The Brown Sisters Lecture Essay

1200 Words 5 Pages
The Brown Sisters

Upon hearing the narrative assignment, I found myself stunned that I would actually have to attend a lecture outside of my classes. When scanning the list of possible events, the Brown Sisters lecture stood out in my mind. I had just completed an essay solely devoted to the decision and it’s impact on society so I thought it would be interesting to hear a first hand account of the tumultuous times these brave women faced. The lecture turned out to be more interesting than I originally imagined though I left with a slight sense of dissatisfaction.

As I slowly trudged up the steps of Foellinger Auditorium, I saw my pledge mom and walked up to her prolonging the time before I had to enter the room. She
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The two chatted about the decision and how the Brown sisters should receive some type of award for their brave efforts.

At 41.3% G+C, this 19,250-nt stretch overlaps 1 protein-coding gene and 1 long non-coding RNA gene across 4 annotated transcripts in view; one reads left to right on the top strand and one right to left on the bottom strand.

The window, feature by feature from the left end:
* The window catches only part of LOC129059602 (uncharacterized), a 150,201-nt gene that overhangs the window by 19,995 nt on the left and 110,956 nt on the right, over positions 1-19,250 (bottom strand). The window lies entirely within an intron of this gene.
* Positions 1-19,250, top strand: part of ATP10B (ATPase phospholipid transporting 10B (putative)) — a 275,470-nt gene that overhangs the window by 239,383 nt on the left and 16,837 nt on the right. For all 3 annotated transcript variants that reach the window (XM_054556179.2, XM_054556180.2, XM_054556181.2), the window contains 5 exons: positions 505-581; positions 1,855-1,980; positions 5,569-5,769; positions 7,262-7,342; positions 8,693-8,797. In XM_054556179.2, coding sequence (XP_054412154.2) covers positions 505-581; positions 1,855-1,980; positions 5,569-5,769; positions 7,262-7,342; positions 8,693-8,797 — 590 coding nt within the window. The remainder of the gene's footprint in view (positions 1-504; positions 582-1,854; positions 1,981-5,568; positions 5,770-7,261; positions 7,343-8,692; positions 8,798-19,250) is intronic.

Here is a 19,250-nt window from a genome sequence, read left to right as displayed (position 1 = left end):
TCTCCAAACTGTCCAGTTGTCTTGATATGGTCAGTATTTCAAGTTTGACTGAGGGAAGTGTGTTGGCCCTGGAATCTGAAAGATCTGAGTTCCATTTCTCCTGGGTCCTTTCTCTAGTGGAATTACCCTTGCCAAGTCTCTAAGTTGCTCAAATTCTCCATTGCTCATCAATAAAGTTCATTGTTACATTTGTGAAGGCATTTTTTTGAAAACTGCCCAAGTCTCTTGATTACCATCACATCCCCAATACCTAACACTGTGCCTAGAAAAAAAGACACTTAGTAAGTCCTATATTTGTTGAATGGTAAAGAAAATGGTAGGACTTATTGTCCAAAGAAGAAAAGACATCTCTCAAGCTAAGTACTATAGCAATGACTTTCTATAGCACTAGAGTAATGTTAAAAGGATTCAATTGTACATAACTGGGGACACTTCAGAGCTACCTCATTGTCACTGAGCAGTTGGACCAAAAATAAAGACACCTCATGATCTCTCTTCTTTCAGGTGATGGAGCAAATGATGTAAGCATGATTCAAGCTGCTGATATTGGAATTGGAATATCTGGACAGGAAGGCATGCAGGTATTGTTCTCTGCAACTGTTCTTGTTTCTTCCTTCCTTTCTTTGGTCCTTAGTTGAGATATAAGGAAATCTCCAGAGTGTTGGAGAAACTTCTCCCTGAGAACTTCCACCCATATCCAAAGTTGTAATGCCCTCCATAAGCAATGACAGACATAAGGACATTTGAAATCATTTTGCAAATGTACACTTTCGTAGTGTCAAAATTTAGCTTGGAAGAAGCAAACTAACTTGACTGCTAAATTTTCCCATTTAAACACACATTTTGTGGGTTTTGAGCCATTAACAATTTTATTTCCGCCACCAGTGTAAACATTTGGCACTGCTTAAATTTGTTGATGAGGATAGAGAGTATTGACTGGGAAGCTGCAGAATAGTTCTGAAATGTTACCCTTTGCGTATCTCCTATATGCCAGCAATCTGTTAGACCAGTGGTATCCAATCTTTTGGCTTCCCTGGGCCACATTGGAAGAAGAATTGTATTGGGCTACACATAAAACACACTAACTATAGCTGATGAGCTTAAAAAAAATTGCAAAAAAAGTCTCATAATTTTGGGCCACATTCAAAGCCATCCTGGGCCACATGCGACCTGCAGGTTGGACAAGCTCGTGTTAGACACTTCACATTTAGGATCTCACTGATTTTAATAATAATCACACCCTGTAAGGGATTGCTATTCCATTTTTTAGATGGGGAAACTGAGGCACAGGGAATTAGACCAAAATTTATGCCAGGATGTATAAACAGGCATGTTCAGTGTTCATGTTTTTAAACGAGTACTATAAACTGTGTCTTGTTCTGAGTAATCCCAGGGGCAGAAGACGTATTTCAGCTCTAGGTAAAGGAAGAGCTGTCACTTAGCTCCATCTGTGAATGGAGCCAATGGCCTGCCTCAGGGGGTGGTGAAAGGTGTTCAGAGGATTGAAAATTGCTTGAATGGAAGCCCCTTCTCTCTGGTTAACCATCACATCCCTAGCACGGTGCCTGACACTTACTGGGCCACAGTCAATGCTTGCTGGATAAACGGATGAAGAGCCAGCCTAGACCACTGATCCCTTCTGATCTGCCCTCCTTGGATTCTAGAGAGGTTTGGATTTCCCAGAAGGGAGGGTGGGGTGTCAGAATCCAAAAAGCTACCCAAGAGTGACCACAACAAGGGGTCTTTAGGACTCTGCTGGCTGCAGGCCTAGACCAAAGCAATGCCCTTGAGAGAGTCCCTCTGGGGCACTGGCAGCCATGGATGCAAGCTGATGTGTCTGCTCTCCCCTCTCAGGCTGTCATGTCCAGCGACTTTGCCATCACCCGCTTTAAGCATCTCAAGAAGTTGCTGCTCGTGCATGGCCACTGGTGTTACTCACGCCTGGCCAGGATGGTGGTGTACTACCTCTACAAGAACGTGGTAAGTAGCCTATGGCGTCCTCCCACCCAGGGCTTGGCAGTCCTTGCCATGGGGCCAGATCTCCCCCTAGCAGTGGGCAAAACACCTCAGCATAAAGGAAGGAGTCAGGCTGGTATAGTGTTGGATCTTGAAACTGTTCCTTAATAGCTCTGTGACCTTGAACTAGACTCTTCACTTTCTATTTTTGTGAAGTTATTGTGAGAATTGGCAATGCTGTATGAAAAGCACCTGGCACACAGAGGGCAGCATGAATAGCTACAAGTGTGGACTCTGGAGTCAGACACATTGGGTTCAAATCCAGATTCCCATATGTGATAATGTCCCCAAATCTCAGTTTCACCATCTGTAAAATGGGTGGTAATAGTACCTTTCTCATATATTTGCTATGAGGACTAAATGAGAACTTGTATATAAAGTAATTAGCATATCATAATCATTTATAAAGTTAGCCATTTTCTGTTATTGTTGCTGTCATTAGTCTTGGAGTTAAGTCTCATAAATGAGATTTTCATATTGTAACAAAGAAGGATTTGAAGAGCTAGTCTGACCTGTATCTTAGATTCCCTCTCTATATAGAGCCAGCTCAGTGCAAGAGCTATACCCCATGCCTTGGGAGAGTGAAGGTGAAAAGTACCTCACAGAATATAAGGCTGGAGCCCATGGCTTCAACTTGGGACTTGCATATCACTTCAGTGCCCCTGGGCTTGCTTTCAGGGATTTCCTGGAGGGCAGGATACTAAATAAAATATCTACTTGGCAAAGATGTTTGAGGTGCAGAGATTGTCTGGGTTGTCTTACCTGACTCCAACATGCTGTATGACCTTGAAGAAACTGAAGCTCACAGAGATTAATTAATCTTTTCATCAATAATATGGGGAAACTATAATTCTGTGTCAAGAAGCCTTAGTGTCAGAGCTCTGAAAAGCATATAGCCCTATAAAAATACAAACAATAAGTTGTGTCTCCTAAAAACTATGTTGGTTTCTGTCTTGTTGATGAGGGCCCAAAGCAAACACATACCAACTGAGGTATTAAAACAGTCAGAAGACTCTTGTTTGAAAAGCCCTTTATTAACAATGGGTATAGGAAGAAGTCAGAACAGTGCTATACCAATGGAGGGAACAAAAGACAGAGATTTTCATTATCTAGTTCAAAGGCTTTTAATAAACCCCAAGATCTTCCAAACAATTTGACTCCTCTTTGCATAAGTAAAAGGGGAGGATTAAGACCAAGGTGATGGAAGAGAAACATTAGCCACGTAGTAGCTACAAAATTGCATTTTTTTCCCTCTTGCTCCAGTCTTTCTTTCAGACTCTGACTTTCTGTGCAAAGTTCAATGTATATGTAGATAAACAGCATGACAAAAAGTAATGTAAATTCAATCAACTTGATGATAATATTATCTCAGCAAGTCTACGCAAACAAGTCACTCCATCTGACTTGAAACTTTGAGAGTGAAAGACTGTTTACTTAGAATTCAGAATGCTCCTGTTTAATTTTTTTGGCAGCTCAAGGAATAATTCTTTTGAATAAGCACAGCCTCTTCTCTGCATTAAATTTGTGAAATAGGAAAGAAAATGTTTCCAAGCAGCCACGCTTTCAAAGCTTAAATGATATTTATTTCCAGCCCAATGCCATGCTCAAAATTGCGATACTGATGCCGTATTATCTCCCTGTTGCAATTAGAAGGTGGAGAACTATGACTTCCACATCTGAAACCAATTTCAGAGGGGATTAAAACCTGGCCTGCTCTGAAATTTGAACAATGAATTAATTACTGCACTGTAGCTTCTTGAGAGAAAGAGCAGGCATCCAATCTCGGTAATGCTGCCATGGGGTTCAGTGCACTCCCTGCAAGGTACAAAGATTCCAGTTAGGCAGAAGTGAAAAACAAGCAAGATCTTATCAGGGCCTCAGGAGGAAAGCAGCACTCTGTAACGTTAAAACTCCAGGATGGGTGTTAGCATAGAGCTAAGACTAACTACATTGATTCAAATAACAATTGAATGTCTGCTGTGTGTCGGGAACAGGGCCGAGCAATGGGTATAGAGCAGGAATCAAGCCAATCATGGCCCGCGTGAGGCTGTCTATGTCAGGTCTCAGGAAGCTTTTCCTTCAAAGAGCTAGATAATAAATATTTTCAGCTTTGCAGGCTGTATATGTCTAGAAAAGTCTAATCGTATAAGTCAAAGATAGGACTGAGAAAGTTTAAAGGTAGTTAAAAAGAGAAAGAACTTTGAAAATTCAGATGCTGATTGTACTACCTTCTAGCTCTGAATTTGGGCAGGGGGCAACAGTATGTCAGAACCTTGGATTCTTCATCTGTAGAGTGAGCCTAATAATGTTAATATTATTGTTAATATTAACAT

A white woman finally came on stage and began by describing the University’s integration efforts that started over ten years after the decision. Their recruitment tactics reminded me of the town I grew up in, Glencoe, that recruited African Americans to live there sometime in the seventies or eighties to increase the diversity. They were given special tax breaks to move into the town facing narrow-minded white residents and strangely enough, the African Americans now live within a two-block radius of each other. In a town of roughly eleven thousand people, a cluster of houses that don’t fit in with the usual towering mansions is deemed the black area of town. Sometimes I think that I am the only one that finds the arrangement of Glencoe odd and remarkably segregated.

After what seemed like an eternity, the woman stopped talking and introduced a film created by the Brown Foundation that used pictures to depict just how much strife they dealt with in the time leading up to the trial. As the lights dimmed, I prepared for a short nap but found myself intrigued by the movie. As the narrator recanted the inspirational story behind the trial, my heart fluttered in awe of the courage and strength of the Brown family, as well as the many other families that filed suit against segregated schools. I have never

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